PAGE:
FI welcomes move to give children right to see both parents

3 February 2012

The Fatherhood Institute has welcomed moves by the Government to give children the right to a relationship with both parents after separation or divorce.

Responding to today’s article in the Daily Telegraph revealing that ministers want to amend the Children Act to create a legal right for children to a relationship with both parents after divorce, FI chief executive Rob Williams said:

‘Current legislation allows over one million children in the UK to lose touch with their father by the time they reach 16. This has a profound negative impact on children’s wellbeing and outcomes and we should not simply accept it. Whatever happens to couples, we must expect a child’s relationship with both parents to endure. Our laws need to change to reflect this, and our courts, social workers, family support and benefit systems should also be working in ways that increase the likelihood of more children from separated families enjoying close relationships with both their parents.’

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  • andrew says:

    yes it’s a small step in the right direction towards some sort of equality in the family. I have seen it reported that one in three of our children do not live with their father’s. This is nothing but Barbaric. It damages both children and Fathers, (and probably Mothers too). There’s another generation growing up who think that a Father is unnecessary.
    I am fully behind your organisatiion and it’s ideals. Motivating Father’s to be more proactive as parents is an essential part of the solution. Let’s not forget that there is other work to do also, such as iradicating systemic prejudice against Fathers within our major “care institutions”. Family courts who whilst accepting both parents have “parental responsibility”, then allocate one to be “Primary Carer”. Cafcass reporters who fail to see men as equally important as carers, Social Services who change reports to support their biased point of view. Judges who refuse to see witness’s…….I could go on. Unsubstantiated evidence accepted as the truth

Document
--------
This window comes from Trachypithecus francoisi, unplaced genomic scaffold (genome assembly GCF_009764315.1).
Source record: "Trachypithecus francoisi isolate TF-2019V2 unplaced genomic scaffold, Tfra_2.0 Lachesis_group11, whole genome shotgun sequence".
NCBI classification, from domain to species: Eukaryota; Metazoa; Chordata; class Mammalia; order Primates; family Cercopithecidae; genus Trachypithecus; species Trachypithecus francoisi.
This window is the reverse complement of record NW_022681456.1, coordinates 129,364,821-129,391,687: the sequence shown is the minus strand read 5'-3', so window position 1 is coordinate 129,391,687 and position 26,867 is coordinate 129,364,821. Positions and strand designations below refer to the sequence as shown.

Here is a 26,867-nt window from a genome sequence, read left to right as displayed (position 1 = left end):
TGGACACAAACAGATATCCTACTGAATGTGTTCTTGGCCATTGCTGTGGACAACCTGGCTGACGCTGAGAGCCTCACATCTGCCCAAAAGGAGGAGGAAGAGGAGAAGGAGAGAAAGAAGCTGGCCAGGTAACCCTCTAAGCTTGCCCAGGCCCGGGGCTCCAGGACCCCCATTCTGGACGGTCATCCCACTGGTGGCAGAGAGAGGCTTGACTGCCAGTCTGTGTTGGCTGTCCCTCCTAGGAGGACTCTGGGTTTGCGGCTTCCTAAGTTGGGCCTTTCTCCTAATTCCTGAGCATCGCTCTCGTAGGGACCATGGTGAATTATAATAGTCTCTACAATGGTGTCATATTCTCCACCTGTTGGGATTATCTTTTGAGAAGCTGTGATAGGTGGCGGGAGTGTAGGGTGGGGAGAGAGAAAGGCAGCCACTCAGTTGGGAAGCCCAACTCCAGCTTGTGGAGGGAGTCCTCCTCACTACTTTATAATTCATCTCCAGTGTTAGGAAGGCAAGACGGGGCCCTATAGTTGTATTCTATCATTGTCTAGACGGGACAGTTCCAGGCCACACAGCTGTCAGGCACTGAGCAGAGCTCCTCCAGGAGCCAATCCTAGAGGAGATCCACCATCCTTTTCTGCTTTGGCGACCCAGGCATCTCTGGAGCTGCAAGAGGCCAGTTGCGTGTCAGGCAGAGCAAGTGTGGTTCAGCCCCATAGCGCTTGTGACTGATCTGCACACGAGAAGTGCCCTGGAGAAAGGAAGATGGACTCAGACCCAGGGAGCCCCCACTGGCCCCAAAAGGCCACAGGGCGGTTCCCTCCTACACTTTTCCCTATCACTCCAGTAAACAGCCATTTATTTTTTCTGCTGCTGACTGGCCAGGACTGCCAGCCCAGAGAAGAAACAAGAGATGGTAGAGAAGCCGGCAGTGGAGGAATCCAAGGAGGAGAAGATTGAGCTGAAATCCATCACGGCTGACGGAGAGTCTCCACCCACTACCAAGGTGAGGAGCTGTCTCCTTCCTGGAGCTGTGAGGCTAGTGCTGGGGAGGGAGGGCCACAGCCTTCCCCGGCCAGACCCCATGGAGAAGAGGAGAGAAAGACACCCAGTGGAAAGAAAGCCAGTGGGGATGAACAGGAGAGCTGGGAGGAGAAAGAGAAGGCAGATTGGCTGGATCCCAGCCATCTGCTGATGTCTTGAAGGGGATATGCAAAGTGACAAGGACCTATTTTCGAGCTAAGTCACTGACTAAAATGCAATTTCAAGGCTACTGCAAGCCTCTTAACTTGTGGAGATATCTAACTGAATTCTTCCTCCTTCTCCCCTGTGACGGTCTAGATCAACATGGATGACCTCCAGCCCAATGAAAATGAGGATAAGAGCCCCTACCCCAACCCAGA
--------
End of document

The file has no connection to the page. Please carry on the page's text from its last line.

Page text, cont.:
• david davies says:

    I understand the difficulties for any government in devising structures and processes around divorce which meet the needs of all parties in any given circumstance. It is impossible! However there are some simple fundamentals which, from my own experience, should be enshrined within law and/or the standard processes of how the state deals with divorce:
    1. The primary carer should not be able to move herself and the children 300 mies away from the marital home without being required to consider the impact of the separation on the consequences for contact for the children with the non-resident parent
    2. The right of residency for the primary carer should carry with it a lot more responsibilities and requirements than currently. Here are a few examples, but you will be able to think of more…. they should be required to attend and cooperate with medication sessions, not ignore the request of attend but be completely uncooperative. Where requested they should be required to attend medication-driven courses such a “kids come first” which was run in York and possibly elsewhere. My ex simply refused to come. The primary carer currently is the primary (in most cases only) contact for educational, health and religious parties involved in the childrens lives. The father has a legal right to influence these matters but in reality no practical opportunity to influence outcomes for their children unless the primary carer cooperates. The legal rights of the non-resident parent are constantly compromised in this regard by the reality.
    3 Magistrates in the family courts have to make huge decisions which affect children and their relationships with their father and yet they have no apparent skills or training to do so.
    Are FI lobbying for changes in these ares?

    • Fatherhood Institute says:

      Thanks for your contribution. Keep an eye on this website and especially the Policy section, to get a sense of our lobbying work. As we are a tiny organisation, we have much more limited scope to influence than we would hope – but we do fight hard for a more father-inclusive Britain…for all families, not just those affected by separation.

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